The COVID-19 pandemic is constantly changing. In order to help families have current information, this page will be updated as information changes. Please check back here for updated information.
Update: November 2021
Thanksgiving Recommendations - Pima County Health Department
If you haven’t yet, begin the vaccination process, your family could be fully vaccinated by Christmas!
Wash hands frequently
Mask around people who are unknown to you, unvaccinated, or unknown vaccination status
Celebrate outdoors, if possible
Consider rapid testing before attending gatherings
Additional K-12 school recommendations are attached to this email for you to review.
Students benefit from in-person learning, and safely returning to in-person instruction in the fall 2021 is a priority.
Vaccination is the leading public health prevention strategy to end the COVID-19 pandemic. Promoting vaccination can help schools safely return to in-person learning as well as extracurricular activities and sports.
Due to the circulating and highly contagious Delta variant, CDC recommends universal indoor masking by all students (age 2 and older), staff, teachers, and visitors to K-12 schools, regardless of vaccination status.
In addition to universal indoor masking, CDC recommends schools maintain at least 3 feet of physical distance between students within classrooms to reduce transmission risk. When it is not possible to maintain a physical distance of at least 3 feet, such as when schools cannot fully re-open while maintaining these distances, it is especially important to layer multiple other prevention strategies, such as screening testing.
Screening testing, ventilation, handwashing and respiratory etiquette, staying home when sick and getting tested, contact tracing in combination with quarantine and isolation, and cleaning and disinfection are also important layers of prevention to keep schools safe.
Students, teachers, and staff should stay home when they have signs of any infectious illness and be referred to their healthcare provider for testing and care.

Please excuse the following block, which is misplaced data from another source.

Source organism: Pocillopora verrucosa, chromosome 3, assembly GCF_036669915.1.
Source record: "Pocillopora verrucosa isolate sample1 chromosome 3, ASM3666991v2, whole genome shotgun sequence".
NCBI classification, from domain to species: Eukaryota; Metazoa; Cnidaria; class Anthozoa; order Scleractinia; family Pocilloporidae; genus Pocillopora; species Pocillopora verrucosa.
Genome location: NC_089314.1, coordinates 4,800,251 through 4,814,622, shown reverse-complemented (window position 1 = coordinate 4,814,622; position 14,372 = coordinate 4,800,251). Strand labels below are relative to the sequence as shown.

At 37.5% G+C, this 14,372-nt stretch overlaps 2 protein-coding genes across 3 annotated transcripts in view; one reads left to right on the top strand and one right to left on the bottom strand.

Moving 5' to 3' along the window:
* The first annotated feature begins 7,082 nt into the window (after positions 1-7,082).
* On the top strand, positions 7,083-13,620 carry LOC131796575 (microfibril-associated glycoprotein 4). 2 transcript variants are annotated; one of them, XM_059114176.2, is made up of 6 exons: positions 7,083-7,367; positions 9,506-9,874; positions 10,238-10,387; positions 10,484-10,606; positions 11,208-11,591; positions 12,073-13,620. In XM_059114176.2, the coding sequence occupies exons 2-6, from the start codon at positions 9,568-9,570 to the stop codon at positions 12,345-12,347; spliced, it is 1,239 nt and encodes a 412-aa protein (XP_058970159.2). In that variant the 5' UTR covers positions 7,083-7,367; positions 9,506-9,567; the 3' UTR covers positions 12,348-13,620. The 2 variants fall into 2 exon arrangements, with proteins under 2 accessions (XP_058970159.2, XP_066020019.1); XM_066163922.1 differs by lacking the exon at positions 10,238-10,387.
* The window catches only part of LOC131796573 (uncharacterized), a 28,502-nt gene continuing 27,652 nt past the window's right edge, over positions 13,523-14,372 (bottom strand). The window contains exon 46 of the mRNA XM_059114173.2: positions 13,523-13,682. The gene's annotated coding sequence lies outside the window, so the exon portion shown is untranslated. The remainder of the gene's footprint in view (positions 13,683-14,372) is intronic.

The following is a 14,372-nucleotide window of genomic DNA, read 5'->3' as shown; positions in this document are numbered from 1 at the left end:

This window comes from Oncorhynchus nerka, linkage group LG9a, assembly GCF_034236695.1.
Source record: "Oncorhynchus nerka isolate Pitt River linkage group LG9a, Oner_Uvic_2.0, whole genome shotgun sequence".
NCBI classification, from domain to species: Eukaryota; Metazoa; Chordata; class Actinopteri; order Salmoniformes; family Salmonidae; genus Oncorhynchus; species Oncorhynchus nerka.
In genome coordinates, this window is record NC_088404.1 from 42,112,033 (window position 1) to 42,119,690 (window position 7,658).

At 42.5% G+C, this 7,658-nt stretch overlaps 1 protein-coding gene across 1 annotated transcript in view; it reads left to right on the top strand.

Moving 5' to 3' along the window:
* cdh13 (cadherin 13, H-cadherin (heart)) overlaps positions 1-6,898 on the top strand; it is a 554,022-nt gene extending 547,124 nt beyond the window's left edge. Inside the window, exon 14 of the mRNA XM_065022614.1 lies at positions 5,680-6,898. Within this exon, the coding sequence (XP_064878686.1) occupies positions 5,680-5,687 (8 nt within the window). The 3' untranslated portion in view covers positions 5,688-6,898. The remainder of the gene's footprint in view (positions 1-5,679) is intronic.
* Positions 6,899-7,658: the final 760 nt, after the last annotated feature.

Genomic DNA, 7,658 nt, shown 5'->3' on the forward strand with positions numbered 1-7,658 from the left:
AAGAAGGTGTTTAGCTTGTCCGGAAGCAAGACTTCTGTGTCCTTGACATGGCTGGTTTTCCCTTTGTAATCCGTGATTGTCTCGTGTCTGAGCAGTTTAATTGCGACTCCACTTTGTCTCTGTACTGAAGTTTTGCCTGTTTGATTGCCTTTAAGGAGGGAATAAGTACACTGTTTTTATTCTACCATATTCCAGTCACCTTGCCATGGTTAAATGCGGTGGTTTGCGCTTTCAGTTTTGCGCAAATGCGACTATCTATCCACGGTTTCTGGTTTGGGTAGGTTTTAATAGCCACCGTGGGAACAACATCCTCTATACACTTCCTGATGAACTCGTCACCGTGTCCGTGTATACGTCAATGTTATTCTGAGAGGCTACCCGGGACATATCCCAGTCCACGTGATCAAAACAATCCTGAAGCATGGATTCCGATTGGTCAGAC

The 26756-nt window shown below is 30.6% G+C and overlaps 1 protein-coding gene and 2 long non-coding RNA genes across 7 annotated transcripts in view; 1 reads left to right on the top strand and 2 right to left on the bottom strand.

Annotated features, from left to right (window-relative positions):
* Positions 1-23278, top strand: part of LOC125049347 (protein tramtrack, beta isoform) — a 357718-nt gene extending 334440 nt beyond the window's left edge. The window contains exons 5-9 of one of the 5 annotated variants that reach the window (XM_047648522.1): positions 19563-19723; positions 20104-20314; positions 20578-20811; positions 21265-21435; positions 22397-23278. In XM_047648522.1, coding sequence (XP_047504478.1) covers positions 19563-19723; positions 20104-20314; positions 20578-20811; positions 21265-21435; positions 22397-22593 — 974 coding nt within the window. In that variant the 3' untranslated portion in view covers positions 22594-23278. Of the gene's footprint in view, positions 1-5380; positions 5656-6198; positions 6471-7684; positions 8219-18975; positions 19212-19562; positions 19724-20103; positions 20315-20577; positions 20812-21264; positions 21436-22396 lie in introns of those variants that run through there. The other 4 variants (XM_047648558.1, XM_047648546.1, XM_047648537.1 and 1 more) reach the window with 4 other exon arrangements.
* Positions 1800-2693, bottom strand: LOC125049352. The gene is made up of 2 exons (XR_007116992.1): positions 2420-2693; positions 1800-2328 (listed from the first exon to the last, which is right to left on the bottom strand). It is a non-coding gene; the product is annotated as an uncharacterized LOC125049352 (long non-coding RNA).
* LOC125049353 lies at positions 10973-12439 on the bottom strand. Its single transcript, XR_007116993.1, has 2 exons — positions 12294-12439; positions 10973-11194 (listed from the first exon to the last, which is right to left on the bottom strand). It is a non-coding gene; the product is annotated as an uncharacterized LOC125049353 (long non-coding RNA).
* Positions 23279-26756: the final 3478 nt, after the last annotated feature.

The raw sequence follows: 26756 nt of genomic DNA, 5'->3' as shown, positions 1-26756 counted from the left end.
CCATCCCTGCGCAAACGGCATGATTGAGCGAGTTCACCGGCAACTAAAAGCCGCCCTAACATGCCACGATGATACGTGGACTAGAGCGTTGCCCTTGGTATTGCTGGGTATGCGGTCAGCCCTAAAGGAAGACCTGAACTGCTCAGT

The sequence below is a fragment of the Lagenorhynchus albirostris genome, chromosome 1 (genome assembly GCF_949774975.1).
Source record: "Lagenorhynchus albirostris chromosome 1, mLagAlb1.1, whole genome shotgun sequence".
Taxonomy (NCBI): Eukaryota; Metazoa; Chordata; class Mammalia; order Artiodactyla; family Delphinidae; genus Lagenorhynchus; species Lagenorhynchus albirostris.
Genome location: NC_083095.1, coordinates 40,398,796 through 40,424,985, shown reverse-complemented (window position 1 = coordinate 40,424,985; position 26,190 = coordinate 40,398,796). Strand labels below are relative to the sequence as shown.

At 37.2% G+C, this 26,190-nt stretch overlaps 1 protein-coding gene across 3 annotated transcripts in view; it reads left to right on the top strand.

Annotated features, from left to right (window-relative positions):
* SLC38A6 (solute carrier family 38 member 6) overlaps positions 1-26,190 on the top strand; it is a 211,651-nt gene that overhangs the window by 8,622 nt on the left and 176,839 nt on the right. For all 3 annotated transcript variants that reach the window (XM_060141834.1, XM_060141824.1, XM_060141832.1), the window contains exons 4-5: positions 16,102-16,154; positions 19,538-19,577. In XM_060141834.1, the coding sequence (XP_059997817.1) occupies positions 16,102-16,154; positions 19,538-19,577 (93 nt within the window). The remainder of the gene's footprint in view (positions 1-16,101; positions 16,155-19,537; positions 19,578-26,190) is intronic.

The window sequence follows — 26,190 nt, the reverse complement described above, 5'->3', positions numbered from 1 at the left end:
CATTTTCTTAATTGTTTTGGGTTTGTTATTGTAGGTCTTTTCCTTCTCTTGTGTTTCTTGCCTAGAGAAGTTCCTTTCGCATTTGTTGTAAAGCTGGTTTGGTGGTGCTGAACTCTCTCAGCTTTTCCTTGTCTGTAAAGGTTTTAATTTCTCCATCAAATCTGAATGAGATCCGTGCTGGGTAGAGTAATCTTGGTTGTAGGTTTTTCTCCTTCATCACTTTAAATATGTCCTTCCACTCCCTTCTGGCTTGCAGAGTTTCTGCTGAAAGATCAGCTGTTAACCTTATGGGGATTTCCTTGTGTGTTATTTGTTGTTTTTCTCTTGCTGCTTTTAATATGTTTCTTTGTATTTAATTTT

Many schools serve children under the age of 12 who are not eligible for vaccination at this time. Therefore, this guidance emphasizes implementing layered prevention strategies (e.g., using multiple prevention strategies together consistently) to protect students, teachers, staff, visitors, and other members of their households and support in-person learning.
Localities should monitor community transmission, vaccination coverage, screening testing, and occurrence of outbreaks to guide decisions on the level of layered prevention strategies (e.g., physical distancing, screening testing).
Our school community has remained healthy during the pandemic. There have been zero reported cases on the physical school campus! This is due to the combined efforts of our families and faculty. We continue to practice our mitigation strategies including social distancing and frequent hand-washing. Please continue to help keep our community healthy by keeping children home when a child or household member is ill.
IN-PERSON LEARNING: Students benefit both socially and academically from in-person learning. Therefore, safely returning to in-person instruction is priority. It is, therefore, critical that all parents/guardians abide by their school’s protocol and strong recommendations, especially regarding vaccinations and mask-wearing.
VACCINATIONS: Vaccinations are currently the leading public health prevention strategy to end the COVID-19 pandemic. Therefore, vaccinations of those who qualify and are able is highly recommended. The more a school population is vaccinated, the lower the chance of transmission among children and adults who cannot be vaccinated. Even if an individual expresses they do not need a vaccination or are outright choosing to not be vaccinated, unless it is for medical reasons, they should be strongly encouraged to get a vaccination as an act of charity toward those vulnerable children and adults.